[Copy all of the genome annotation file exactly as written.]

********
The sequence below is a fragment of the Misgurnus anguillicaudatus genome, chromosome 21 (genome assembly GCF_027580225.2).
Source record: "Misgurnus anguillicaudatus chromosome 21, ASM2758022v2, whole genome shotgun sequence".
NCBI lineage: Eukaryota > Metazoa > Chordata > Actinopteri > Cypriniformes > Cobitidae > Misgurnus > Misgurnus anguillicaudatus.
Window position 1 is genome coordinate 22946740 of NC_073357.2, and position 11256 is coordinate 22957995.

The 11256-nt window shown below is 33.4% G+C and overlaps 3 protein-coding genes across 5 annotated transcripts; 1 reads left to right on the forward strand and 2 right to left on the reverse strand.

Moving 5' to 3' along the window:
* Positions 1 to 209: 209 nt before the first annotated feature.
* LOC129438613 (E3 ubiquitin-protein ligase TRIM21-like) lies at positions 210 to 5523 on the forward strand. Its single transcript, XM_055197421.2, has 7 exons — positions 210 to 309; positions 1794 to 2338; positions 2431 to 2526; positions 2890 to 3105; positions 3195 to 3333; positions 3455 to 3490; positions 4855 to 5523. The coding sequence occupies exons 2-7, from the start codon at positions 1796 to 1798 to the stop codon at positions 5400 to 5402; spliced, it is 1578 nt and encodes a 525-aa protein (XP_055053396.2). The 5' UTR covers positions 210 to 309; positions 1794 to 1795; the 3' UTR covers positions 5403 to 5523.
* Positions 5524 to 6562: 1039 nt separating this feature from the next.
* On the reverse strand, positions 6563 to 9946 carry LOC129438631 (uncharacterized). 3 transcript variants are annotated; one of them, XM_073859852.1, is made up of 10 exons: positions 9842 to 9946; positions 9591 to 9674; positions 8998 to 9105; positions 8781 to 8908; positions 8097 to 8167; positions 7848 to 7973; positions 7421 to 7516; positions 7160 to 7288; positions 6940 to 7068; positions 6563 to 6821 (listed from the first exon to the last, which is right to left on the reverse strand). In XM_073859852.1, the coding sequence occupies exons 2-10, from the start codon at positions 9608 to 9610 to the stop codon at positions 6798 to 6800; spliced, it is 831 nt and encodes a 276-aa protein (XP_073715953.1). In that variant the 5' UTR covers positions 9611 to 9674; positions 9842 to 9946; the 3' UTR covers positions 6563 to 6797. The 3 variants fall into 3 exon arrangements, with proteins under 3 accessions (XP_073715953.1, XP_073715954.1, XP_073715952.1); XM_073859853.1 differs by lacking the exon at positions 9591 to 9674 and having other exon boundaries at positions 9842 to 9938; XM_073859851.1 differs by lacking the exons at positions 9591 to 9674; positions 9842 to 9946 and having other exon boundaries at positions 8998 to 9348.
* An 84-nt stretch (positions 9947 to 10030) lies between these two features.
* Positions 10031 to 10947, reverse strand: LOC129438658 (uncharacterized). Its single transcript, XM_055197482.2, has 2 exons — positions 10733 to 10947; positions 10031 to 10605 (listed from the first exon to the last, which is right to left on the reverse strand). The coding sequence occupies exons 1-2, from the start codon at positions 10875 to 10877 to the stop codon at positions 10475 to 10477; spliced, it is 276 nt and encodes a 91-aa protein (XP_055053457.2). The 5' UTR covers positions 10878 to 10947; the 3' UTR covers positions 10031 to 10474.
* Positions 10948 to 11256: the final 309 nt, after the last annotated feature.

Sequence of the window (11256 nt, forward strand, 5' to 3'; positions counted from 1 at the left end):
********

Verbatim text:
The sequence below is a fragment of the Misgurnus anguillicaudatus genome, chromosome 21 (genome assembly GCF_027580225.2).
Source record: "Misgurnus anguillicaudatus chromosome 21, ASM2758022v2, whole genome shotgun sequence".
NCBI lineage: Eukaryota > Metazoa > Chordata > Actinopteri > Cypriniformes > Cobitidae > Misgurnus > Misgurnus anguillicaudatus.
Window position 1 is genome coordinate 22946740 of NC_073357.2, and position 11256 is coordinate 22957995.

The 11256-nt window shown below is 33.4% G+C and overlaps 3 protein-coding genes across 5 annotated transcripts; 1 reads left to right on the forward strand and 2 right to left on the reverse strand.

Moving 5' to 3' along the window:
* Positions 1 to 209: 209 nt before the first annotated feature.
* LOC129438613 (E3 ubiquitin-protein ligase TRIM21-like) lies at positions 210 to 5523 on the forward strand. Its single transcript, XM_055197421.2, has 7 exons — positions 210 to 309; positions 1794 to 2338; positions 2431 to 2526; positions 2890 to 3105; positions 3195 to 3333; positions 3455 to 3490; positions 4855 to 5523. The coding sequence occupies exons 2-7, from the start codon at positions 1796 to 1798 to the stop codon at positions 5400 to 5402; spliced, it is 1578 nt and encodes a 525-aa protein (XP_055053396.2). The 5' UTR covers positions 210 to 309; positions 1794 to 1795; the 3' UTR covers positions 5403 to 5523.
* Positions 5524 to 6562: 1039 nt separating this feature from the next.
* On the reverse strand, positions 6563 to 9946 carry LOC129438631 (uncharacterized). 3 transcript variants are annotated; one of them, XM_073859852.1, is made up of 10 exons: positions 9842 to 9946; positions 9591 to 9674; positions 8998 to 9105; positions 8781 to 8908; positions 8097 to 8167; positions 7848 to 7973; positions 7421 to 7516; positions 7160 to 7288; positions 6940 to 7068; positions 6563 to 6821 (listed from the first exon to the last, which is right to left on the reverse strand). In XM_073859852.1, the coding sequence occupies exons 2-10, from the start codon at positions 9608 to 9610 to the stop codon at positions 6798 to 6800; spliced, it is 831 nt and encodes a 276-aa protein (XP_073715953.1). In that variant the 5' UTR covers positions 9611 to 9674; positions 9842 to 9946; the 3' UTR covers positions 6563 to 6797. The 3 variants fall into 3 exon arrangements, with proteins under 3 accessions (XP_073715953.1, XP_073715954.1, XP_073715952.1); XM_073859853.1 differs by lacking the exon at positions 9591 to 9674 and having other exon boundaries at positions 9842 to 9938; XM_073859851.1 differs by lacking the exons at positions 9591 to 9674; positions 9842 to 9946 and having other exon boundaries at positions 8998 to 9348.
* An 84-nt stretch (positions 9947 to 10030) lies between these two features.
* Positions 10031 to 10947, reverse strand: LOC129438658 (uncharacterized). Its single transcript, XM_055197482.2, has 2 exons — positions 10733 to 10947; positions 10031 to 10605 (listed from the first exon to the last, which is right to left on the reverse strand). The coding sequence occupies exons 1-2, from the start codon at positions 10875 to 10877 to the stop codon at positions 10475 to 10477; spliced, it is 276 nt and encodes a 91-aa protein (XP_055053457.2). The 5' UTR covers positions 10878 to 10947; the 3' UTR covers positions 10031 to 10474.
* Positions 10948 to 11256: the final 309 nt, after the last annotated feature.

Sequence of the window (11256 nt, forward strand, 5' to 3'; positions counted from 1 at the left end):